|How Tesla Found Itself on the Defense|
By Michael Comeau NOV 21, 2013 9:30 AM
Tesla's status as a media darling is waning, and the company isn't handling that well.
And in the case of the November 6 fire, the actual owner of the car posted the following on the Tesla blog:
A typical gasoline car only has a thin metal sheet protecting the underbody, leaving it vulnerable to destruction of the fuel supply lines or fuel tank, which causes a pool of gasoline to form and often burn the entire car to the ground. In contrast, the combustion energy of our battery pack is only about 10% of the energy contained in a gasoline tank and is divided into 16 modules with firewalls in between. As a consequence, the effective combustion potential is only about 1% that of the fuel in a comparable gasoline sedan.
The nationwide driving statistics make this very clear: there are 150,000 car fires per year according to the National Fire Protection Association, and Americans drive about 3 trillion miles per year according to the Department of Transportation. That equates to one vehicle fire for every 20 million miles driven, compared to one fire in over 100 million miles for Tesla. This means you are five times more likely to experience a fire in a conventional gasoline car than a Tesla!
I am thankful to God that I was totally uninjured in any way from this impact. Had I not been in a Tesla, that object could have punched through the floor and caused me serious harm. From the time of impact of the object until the time the car caught fire was about five minutes. During this time, the car warned me that it was damaged and instructed me to pull over. I never felt as though I was in any imminent danger. While driving after I hit the object until I pulled over, the car performed perfectly, and it was a totally controlled situation. There was never a point at which I was anywhere even close to any flames.
There’s no upside to potential safety issues with an emerging technology like electric cars, but these are very effective responses, considering the situation.
And Then There Was That Whole Earnings Thing...
On November 5, Tesla reported third-quarter earnings, but with expectations sky-high, investors were disappointed with the company’s profitability and pace of vehicle deliveries.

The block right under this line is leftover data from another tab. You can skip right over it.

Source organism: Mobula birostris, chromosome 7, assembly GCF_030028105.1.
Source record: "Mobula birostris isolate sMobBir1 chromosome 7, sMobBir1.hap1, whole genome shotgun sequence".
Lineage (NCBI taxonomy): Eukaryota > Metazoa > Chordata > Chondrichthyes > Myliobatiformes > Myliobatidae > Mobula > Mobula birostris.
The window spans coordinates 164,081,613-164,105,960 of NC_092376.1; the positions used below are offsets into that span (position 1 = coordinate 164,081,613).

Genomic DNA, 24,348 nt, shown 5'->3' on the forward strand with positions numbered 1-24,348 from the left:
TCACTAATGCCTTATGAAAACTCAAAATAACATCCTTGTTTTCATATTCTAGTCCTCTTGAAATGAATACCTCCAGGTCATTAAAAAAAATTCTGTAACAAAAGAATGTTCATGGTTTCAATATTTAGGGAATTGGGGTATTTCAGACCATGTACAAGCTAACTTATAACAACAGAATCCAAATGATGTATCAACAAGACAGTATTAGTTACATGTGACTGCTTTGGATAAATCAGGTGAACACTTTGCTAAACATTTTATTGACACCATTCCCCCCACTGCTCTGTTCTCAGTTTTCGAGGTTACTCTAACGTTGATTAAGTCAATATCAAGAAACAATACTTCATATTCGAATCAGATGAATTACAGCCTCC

Combined with the safety issues that had been driving volatility in the stock, the financial disappointment put real fear in the hearts of the bulls.
You can see it in this chart, which shows the 38% decline off the high
A Crisis of Confidence?
On November 18, Musk wrote a new blog post entitled "The Mission of Tesla," where he did two things.
First, he correctly pointed out that there has been disproportionate media coverage of the Tesla fires:
Since the Model S went into production last year, there have been more than a quarter million gasoline car fires in the United States alone, resulting in over 400 deaths and approximately 1,200 serious injuries (extrapolating 2012 NFPA data). However, the three Model S fires, which only occurred after very high-speed collisions and caused no serious injuries or deaths, received more national headlines than all 250,000+ gasoline fires combined. The media coverage of Model S fires vs. gasoline car fires is disproportionate by several orders of magnitude, despite the latter actually being far more deadly.
And secondly, he announce three important actions: The company rolled out a software update that would result in greater ground clearance at highway speeds, requested an investigation from the NHTSA, and amended its warranty policy to cover fire damage, even in the event of driver error.In response, the NHTSA directly contradicted Tesla’s claim of requesting an investigation with this statement:
An NHTSA filing indicates that the investigation was opened on November 15:
NHTSA's decision to open any formal investigation is an independent process. In regards to Tesla, the agency notified the automaker of its plans to open a formal investigation and requested their cooperation, which is standard agency practice for all investigations. The automaker agreed to do so.